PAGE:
Pulmonary Rehabilitation After Exacerbation of Bronchiectasis

A Pilot Randomized Controlled Trial

James D. Chalmers; Megan L. Crichton; Gill Brady; Simon Finch; Mike Lonergan; Thomas C. Fardon

Disclosures

BMC Pulm Med. 2019;19(85) 

In This Article

Background

Exacerbations have a major impact on prognosis in patients with bronchiectasis.[1,2] Patients with frequent exacerbations experience a high risk of hospitalization, have significantly worse quality of life and an increase in mortality of 86% for patients experiencing 3 or more exacerbations per year.[2,3]

Exacerbations are inflammatory events that also increase the risk of cardiovascular complications.[4,5] Exacerbation symptoms last for a median of 16 days and up to 1 in 5 patients have not recovered symptomatically 35 days after an exacerbation.[6] Forced expiratory volume in 1 s and peak expiratory flow rate fall at exacerbation and improve at a variable rate during recovery leading to reduced physical activity and impairment of quality of life.[6,7] Physical activity and exercise capacity are key determinants of quality of life in bronchiectasis and have been most frequently evaluated using the 6 min walk test.[8,9]

Disease progression in bronchiectasis is associated with a reduction in exercise capacity. 6-min walk distance is correlated with lung function and extent of bronchiectasis on CT scan and was found by McDonnell et al. to reflect disease severity measured by the bronchiectasis severity index.[7] Patients with severe disease walked an average of 83 m less than patients with moderate disease and 198 m less than those with mild disease.[7]

Therefore maximising exercise capacity following exacerbations of bronchiectasis can be seen as preventing an important element of the disease progression associated with exacerbations.[10–12]

In COPD, it is accepted that performing pulmonary rehabilitation after exacerbations are acceptable and highly beneficial.[13] In the systematic review by Puhan et al., pulmonary rehabilitation reduced future hospital admissions (OR 0.22 95% CI 0.08–0.58, number needed to treat = 4) and reduced mortality (OR 0.28 95% CI 0.10–0.84, number needed to treat = 6) with substantial impacts on quality of life and a mean 6-min walk distance improvement of 77.7.[13,14] For this reason the use of pulmonary rehabilitation after exacerbations of COPD is accepted into clinical practice.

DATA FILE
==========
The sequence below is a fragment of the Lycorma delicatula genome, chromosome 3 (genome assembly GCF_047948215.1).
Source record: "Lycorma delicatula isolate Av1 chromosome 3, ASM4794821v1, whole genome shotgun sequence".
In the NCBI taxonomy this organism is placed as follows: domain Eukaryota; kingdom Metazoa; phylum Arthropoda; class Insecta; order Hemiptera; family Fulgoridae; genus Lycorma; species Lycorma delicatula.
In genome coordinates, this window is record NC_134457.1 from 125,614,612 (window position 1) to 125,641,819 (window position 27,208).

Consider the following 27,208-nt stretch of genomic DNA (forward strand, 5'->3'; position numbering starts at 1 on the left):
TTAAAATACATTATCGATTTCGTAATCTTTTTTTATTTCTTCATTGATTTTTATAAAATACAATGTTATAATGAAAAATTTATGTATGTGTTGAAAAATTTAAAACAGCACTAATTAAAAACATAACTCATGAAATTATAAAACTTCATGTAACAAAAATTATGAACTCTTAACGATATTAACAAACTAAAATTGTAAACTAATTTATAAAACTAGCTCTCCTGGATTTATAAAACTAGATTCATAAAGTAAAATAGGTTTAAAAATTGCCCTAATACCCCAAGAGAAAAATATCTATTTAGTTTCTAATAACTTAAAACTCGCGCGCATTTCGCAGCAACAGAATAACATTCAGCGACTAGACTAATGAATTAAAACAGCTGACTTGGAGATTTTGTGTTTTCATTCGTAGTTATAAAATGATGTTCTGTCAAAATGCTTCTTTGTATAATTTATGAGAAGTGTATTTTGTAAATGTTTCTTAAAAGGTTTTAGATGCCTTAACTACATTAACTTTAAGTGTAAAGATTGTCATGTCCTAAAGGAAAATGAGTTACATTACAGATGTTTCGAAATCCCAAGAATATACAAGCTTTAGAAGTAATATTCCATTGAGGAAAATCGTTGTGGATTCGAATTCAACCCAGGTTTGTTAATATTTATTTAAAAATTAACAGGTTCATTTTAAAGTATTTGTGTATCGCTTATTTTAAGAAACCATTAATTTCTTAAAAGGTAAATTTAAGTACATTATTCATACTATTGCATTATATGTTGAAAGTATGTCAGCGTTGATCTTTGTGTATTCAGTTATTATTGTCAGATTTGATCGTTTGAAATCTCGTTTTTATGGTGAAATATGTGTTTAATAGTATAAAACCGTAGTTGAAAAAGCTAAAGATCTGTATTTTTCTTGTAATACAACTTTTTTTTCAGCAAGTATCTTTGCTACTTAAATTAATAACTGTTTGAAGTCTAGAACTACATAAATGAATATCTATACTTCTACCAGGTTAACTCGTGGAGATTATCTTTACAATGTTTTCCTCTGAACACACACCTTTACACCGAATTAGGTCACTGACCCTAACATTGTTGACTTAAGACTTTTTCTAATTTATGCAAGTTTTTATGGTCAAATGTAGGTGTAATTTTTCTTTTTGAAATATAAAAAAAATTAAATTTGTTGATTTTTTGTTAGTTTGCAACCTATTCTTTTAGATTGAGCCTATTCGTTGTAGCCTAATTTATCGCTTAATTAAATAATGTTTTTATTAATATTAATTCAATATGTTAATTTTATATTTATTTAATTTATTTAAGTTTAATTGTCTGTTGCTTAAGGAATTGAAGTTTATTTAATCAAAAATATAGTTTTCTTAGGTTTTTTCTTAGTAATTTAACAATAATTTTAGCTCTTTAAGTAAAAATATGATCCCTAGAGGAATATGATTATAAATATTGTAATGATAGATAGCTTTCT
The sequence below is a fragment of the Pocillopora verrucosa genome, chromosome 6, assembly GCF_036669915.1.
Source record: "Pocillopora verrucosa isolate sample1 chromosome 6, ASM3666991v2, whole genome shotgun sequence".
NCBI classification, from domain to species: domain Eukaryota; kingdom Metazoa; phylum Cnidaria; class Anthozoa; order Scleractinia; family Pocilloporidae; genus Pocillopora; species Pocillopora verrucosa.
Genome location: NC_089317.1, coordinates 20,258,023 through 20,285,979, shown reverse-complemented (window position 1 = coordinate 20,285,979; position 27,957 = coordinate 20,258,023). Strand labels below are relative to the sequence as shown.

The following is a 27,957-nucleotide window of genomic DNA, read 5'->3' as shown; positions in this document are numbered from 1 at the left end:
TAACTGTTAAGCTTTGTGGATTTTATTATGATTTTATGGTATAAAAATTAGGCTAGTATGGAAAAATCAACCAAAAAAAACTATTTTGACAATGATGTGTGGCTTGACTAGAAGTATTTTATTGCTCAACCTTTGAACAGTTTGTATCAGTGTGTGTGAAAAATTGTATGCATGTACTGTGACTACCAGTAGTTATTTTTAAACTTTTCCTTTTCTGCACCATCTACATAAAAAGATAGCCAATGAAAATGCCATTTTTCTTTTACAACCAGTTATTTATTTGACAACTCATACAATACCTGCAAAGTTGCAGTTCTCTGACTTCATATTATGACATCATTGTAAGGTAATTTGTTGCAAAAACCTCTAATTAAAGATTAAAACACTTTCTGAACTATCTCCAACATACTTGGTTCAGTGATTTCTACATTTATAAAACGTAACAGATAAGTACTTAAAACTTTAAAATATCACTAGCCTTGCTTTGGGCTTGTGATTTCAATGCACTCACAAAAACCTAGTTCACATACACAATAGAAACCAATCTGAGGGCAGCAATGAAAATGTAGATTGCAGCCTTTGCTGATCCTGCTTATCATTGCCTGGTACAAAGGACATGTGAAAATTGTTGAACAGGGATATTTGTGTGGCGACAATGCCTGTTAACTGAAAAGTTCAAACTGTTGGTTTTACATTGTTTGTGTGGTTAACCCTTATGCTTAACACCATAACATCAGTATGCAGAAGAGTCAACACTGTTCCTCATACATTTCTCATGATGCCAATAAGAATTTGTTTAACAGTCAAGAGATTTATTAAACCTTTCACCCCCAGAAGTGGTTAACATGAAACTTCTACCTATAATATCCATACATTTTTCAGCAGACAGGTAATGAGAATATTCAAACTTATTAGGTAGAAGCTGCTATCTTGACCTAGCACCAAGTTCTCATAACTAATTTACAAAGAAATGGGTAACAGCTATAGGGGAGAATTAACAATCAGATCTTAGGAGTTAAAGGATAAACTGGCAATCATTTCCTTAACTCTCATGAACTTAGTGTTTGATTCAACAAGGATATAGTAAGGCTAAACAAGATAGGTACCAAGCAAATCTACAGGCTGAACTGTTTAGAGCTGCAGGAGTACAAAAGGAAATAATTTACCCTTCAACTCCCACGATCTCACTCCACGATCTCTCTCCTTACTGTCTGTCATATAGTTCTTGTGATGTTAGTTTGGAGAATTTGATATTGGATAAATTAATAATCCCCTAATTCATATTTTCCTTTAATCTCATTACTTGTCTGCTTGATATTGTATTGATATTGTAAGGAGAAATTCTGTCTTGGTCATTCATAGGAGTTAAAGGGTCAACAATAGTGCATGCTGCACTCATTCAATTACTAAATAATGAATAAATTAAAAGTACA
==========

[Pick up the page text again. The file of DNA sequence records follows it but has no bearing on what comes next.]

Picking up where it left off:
Pulmonary rehabilitation has shown benefits in bronchiectasis.[15] A recent systematic review by Lee et al. found 4 trials involing 164 participants which showed an improvement in incremental shuttle walk distance in trials in stable patients with improvement in health related quality of life immediately post intervention which faded by 6 months.[16] One study of 20 patients which attempted rehabilitation during hospital admission was identified but no studies were identified testing rehabilitation post-exacerbation.[17]

The Tayside Rehabilitation in Bronchiectasis Exacerbations (TRIBE) study was designed as a pilot study to determine potential benefits of rehabilitation following exacerbations of bronchiectasis.

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